Thousands of royal supporters lined the streets as Queen Elizabeth II’s body was brought from Scotland to Buckingham Palace on Tuesday.
Around Hyde Street Corner and Constitution Hill, some waited since midday for a last glimpse of Her Majesty and her family members.
Sue Neenan was happy to sit through the rain and wait for the fleeting moment the Queen’s hearse would drive past, when she expected she would cry.
“I just had this undying urge to be here today,” she said.
Similarly, Deborah James found it to be an emotional time – with emotions rising like a “crescendo”.
She chose to join Tuesday’s crowds because she was “not sure” about the “24-hour queuing” to see the Queen lying-in-state.
“This is our Queen and I think the queues are going to be incredible,” James said.
The Welshwoman felt like the Queen’s death was bringing the United Kingdom together.
“Scotland wants another referendum to vote out [of the UK], and so I’m really pleased that she passed away in Scotland and that Scottish people have had so much involvement in the end of her reign,” James said.
Dotted among the crowds were a number of tamariki; their parents hoping they would remember this historic day.
Mums Sophie Cogan and Mia Prior had brought their children along with a group of other families from their local school.
Cogan was “a bit wary” about bringing her children along but said the fact it was the Queen’s last night at Buckingham Palace was what made the decision for her.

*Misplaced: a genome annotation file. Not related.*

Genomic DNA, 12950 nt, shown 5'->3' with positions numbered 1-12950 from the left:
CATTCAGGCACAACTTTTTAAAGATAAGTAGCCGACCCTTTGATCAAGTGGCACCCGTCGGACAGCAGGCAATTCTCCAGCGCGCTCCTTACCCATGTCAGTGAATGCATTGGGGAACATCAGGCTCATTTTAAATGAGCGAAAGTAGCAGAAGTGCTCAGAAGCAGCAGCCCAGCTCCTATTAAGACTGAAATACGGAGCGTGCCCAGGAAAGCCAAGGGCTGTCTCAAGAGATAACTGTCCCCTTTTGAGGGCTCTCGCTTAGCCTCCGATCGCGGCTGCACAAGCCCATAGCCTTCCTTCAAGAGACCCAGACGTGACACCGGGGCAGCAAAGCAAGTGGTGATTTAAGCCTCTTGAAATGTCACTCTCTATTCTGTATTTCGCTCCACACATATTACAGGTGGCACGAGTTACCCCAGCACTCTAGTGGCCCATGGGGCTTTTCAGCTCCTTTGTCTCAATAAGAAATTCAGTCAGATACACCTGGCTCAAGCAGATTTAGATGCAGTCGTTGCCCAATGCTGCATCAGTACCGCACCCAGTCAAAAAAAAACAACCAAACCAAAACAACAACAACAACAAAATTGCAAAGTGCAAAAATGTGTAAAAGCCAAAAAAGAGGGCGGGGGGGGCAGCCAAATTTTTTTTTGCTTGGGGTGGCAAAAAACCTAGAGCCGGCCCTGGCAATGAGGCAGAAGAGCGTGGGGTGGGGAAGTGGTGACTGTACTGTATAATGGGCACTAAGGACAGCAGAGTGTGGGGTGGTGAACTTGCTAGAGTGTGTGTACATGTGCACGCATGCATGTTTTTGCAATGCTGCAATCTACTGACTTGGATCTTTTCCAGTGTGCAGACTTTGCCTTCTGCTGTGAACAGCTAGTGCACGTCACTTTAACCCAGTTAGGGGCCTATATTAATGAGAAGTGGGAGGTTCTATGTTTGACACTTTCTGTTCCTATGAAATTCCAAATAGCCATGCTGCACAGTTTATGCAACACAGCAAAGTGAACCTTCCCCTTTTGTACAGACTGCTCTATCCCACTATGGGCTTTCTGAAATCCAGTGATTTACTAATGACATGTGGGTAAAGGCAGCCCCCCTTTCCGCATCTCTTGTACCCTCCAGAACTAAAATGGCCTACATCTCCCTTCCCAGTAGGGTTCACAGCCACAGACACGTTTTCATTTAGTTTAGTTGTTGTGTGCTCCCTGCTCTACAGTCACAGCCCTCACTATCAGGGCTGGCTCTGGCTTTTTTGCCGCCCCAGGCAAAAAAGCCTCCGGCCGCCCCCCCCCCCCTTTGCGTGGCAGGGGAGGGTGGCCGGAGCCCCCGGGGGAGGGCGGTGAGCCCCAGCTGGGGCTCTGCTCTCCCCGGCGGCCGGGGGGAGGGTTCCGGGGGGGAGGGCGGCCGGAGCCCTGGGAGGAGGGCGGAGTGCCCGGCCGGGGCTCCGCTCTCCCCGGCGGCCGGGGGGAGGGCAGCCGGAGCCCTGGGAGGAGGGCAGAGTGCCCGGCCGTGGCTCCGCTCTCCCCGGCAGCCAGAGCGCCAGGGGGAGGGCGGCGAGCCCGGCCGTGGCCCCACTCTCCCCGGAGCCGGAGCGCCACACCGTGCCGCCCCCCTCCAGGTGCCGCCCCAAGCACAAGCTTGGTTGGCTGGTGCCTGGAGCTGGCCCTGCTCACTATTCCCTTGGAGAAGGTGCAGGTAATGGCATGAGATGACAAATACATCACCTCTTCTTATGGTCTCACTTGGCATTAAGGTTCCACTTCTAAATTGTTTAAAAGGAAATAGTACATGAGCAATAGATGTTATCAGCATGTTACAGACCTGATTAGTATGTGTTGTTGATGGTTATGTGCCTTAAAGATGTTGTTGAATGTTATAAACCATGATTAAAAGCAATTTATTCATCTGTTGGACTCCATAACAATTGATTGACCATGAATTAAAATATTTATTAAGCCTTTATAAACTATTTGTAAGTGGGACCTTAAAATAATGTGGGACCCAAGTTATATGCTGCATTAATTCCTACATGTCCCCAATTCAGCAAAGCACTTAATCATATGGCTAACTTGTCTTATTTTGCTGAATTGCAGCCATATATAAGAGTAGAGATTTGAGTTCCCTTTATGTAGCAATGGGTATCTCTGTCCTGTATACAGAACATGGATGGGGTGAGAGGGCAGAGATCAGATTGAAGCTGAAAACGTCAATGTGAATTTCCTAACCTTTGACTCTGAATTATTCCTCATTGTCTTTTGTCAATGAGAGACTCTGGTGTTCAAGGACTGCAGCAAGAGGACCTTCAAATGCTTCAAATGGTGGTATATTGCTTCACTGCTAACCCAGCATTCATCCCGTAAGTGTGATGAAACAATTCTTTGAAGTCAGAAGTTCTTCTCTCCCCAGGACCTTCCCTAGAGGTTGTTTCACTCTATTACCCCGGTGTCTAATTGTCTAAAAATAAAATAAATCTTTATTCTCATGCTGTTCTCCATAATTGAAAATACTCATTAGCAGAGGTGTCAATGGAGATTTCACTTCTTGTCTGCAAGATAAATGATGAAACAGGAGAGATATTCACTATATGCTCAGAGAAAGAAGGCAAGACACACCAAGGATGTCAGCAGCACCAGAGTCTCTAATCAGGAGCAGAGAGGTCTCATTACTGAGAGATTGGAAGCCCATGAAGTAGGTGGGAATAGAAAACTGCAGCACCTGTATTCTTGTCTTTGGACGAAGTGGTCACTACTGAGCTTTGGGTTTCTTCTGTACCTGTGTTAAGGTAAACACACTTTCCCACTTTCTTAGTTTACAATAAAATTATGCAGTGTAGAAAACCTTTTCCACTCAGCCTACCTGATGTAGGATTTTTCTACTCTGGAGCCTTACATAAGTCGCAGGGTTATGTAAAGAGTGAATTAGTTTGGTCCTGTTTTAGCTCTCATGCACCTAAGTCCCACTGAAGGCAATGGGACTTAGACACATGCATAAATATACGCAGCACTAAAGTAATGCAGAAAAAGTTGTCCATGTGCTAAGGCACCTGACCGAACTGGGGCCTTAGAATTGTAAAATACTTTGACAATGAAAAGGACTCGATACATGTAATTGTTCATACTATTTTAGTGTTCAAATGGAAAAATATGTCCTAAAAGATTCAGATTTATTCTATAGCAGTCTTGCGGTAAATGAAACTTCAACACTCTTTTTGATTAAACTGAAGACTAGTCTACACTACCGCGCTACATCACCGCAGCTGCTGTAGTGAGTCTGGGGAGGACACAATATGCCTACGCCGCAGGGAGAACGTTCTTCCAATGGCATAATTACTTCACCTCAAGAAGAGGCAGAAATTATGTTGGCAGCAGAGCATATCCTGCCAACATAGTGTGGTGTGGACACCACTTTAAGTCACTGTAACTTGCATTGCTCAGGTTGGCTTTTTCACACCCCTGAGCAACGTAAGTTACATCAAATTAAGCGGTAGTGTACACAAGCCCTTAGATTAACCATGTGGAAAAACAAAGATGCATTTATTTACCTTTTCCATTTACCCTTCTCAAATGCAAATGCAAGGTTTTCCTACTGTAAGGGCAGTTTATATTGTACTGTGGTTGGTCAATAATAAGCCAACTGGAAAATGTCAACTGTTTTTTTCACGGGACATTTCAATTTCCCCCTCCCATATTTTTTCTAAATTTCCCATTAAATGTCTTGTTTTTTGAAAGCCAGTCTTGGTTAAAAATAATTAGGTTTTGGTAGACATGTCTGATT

Prior said she had taken her children to lay flowers when Prince Phillip died so she felt a responsibility to do so for Her Majesty.
“It literally felt just like someone from your family had died,” she said.
There were others like Lewis Waugh, who was out for a run and accidentally stumbled upon the scenes.
Visiting from Dorset, he decided to call his mum and find her to make the most of what was happening – “all a win really”, he said.
However, near the scenes of commemoration were instead ones of protest just a few kilometres away at Parliament Square.
Anti-monarchists stood with signs calling for an end to the Monarchy – a day after a number of people holding similar signs were threatened with arrest.
One of those was Paul Powlesland, whose sign read ‘Not My King’.
He said their protest was showcasing that “you can let people mourn the Queen, respectfully, and have their grief” but that with King Charles III’s succession to the throne they also have “a right to object to that, peacefully”.
Back at Constitution Hill, the crowds had only grown and it was 8pm when the hearse drove past – cheered on by the crowds and out of sight within seconds.
The Queen’s body was taken to Buckingham Palace, where it will stay overnight, before being taken to Westminster Hall on Wednesday afternoon to lie in state for four days.
– additional reporting by Corin Dann